The old school board that wrangled endlessly with Superintendent Iris T. Metts may have been dysfunctional. But that doesn't mean its members were all wrong. As they left, some of them said, essentially, "You'll see."

And now we have.

Faced with a budget shortfall of $13.6 million, Metts -- now chief executive of the system -- blamed principals for overspending. They hired too many per-diem teachers without approval, she said. A per-diem teacher, so called because they are paid by the day, makes more than a substitute but less than a full-time teacher. Per-diem teachers are often hired instead of long-term substitutes if principals believe they would make good teachers but might not be qualified yet. Leaving aside the fact that Prince George's County is still hiring way too many teachers who aren't state-certified, the idea that principals would willy-nilly go around hiring per-diem teachers without approval is simply ludicrous.

I'm sure that exceptions could be found, but in my experience principals are as rule-bound a group of folks as you could find anywhere. And they do not hire staff without central office approval.

No principal can hire someone as a per-diem, one told me. "Human Resources decides whether to hire as a per-diem teacher," the principal said.

The fact that Metts tried to deflect blame onto principals is dismaying. Her rough treatment of them has already led many of the county's most experienced principals to leave for other school districts. This episode won't make principals want to stay. So students, teachers and parents, if you like your principal, be really nice to him or her.

Science, History a Waste for Student

Dear Homeroom:

I am a 10th-grader at Thomas Stone High School, and I just want to say I feel that making us take classes like science and history is a pointless and time-wasting thing ["MSPAP's Replacement Will Have Own Weaknesses," Homeroom, Oct. 24]. After reading what grade I am in, you're probably going to say, "Oh, she's just a child who doesn't know anything," or, "She's lazy and would rather waste time talking on the phone than read about the blood vessels of a frog or the creation of America."

But that is not true. I don't like science, but I don't mind reading about it as well as the "founding fathers." I say it's pointless because 90 percent of the students who take these classes will never use what they learn again after high school, unless they choose to. So why make kids take those classes? By doing this, you make it harder for the teachers to teach, and the other 10 percent to learn, because the ones who don't want to learn are going to disrupt the classes they see as wasting their time.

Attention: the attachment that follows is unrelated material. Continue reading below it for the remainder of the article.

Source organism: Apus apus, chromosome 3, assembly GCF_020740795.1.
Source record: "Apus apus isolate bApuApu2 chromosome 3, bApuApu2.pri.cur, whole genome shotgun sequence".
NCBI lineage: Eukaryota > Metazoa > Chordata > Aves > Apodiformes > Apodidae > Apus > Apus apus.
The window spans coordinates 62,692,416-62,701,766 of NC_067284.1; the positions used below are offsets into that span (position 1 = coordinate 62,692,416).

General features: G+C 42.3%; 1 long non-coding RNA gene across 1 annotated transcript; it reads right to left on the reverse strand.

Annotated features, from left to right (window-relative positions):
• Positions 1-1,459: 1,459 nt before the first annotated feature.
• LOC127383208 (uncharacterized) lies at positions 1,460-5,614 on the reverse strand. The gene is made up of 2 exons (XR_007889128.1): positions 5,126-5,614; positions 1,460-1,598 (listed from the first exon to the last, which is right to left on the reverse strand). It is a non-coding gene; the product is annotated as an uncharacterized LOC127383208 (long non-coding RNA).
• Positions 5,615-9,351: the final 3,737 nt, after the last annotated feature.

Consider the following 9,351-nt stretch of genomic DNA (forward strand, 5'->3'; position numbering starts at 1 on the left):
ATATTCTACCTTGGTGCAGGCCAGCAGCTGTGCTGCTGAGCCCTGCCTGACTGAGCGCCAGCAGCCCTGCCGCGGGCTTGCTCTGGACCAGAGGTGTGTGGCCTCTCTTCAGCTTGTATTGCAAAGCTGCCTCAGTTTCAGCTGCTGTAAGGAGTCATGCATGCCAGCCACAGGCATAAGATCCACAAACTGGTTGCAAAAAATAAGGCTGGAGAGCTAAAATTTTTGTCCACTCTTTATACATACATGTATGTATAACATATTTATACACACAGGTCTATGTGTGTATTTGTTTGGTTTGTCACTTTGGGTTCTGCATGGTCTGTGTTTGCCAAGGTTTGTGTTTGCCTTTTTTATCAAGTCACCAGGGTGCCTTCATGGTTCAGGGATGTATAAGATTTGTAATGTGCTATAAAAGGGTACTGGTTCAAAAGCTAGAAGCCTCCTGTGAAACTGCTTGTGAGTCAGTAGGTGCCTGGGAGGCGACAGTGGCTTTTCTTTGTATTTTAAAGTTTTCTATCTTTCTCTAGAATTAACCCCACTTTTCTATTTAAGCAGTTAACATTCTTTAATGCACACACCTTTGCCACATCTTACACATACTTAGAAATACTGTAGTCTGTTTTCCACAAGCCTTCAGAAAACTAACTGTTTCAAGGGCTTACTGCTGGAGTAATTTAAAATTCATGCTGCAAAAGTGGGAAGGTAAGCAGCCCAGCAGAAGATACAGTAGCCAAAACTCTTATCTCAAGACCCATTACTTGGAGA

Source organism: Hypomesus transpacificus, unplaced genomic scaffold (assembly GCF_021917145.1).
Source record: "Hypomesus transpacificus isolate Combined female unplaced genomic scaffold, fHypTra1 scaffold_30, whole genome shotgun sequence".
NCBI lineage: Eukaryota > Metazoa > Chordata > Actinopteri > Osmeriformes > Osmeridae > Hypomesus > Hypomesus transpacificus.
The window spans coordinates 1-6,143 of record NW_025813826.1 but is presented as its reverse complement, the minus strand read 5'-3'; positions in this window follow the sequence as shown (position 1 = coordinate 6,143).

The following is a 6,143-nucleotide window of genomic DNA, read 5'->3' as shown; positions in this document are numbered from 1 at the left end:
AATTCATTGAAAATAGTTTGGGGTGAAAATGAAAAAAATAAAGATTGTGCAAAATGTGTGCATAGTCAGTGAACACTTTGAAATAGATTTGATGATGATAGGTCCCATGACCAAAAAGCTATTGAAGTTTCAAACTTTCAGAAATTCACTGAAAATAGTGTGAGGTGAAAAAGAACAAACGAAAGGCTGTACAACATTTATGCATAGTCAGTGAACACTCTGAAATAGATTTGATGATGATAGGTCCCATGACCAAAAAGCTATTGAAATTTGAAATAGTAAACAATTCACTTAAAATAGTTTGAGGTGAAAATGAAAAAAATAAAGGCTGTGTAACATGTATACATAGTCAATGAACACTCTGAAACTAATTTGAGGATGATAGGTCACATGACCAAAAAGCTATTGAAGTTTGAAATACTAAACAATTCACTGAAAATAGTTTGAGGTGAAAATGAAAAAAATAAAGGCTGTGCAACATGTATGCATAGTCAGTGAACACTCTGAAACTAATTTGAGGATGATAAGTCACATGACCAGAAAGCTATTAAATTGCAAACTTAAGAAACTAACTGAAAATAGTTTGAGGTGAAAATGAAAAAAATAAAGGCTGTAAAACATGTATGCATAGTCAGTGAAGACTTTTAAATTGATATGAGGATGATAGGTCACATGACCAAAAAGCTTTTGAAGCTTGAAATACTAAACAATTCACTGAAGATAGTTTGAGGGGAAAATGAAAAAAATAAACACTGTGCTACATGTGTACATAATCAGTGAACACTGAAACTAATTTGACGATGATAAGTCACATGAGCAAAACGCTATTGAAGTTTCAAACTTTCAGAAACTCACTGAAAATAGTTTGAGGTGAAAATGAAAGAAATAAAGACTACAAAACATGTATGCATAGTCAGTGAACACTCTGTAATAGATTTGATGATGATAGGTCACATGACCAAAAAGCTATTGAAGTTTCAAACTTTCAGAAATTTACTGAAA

In closing, I agree with the principals who say stop teaching as much in social studies and science. Thank you for at least reading my opinion, since you did read till the end.

CiMone Davis

Thomas Stone High School

Charles County

I don't dismiss what you have to say as foolish because you are a child. You are expressing a very real frustration. But I do think you lack the judgment to understand that young people don't always see what they will need to know and what they won't need to know. We live in rapidly changing times. Frankly, even grown-ups aren't always sure what they will need to know five years down the road.

So I think you are wrong, but I will say I think this is a tough time to be a student. Just focus on learning as much as you can. Also remember that it is very difficult to get interested in a subject when you know nothing about it. Knowledge creates interest. So make sure you at least give every subject a try. Read as many books on as many subjects as possible, and remember that it can never hurt you to know stuff, but ignorance can be very dangerous.

Short Course on Financial Aid in Md. Many students and their families feel intimidated by the costs of college. They might want to find out more about the kinds of financial aid offered to Maryland students at a seminar at 7 tonight at Surrattsville High School, given by the Maryland Higher Education Commission.

For more information, contact the commission's Office of Student Financial Assistance at 410-260-4565, 800-974-1024 or at

In the Aftermath of the Sniper One of the best pieces of news from Prince George's in the last little while is that the boy who was shot at Benjamin Tasker Middle School in October was released from the hospital. I can't imagine that he won't suffer aftereffects from such a traumatic event, but he has the good wishes and prayers of the whole region. Welcome home.

And as long as I'm on the subject, I know this is really belated, but I want to acknowledge the incredible job that was performed by teachers, administrators, bus drivers and other school staff members during the time we were all worried about being shot by an unknown sniper. Knowing that a mistake could have terrible consequences, they continued doing their jobs.

Educating future citizens is a job that should not be undertaken lightly, nor should it be abandoned lightly. Metts took some flack for not closing the schools at particular points in the crisis. But to have closed them would have said that schools are a mere frill, easily forsaken. Instead she kept them open, with the full support of law enforcement agencies, who kept careful watch over school bus routes and school entries and exits.

So I want to say a very public thank you and urge others to make your appreciation known as well.

Homeroom, which appears every other week, is a forum for you. Send questions, opinions and issues that you would like to see discussed to Homeroom, The Washington Post, Prince George's Extra, 14402 Old Mill Rd., Suite 201, Upper Marlboro, Md. 20072. The fax number is 301-952-1397; the e-mail address is To see previous columns, go to, click on the Education page and look for Homeroom under Education Columnists.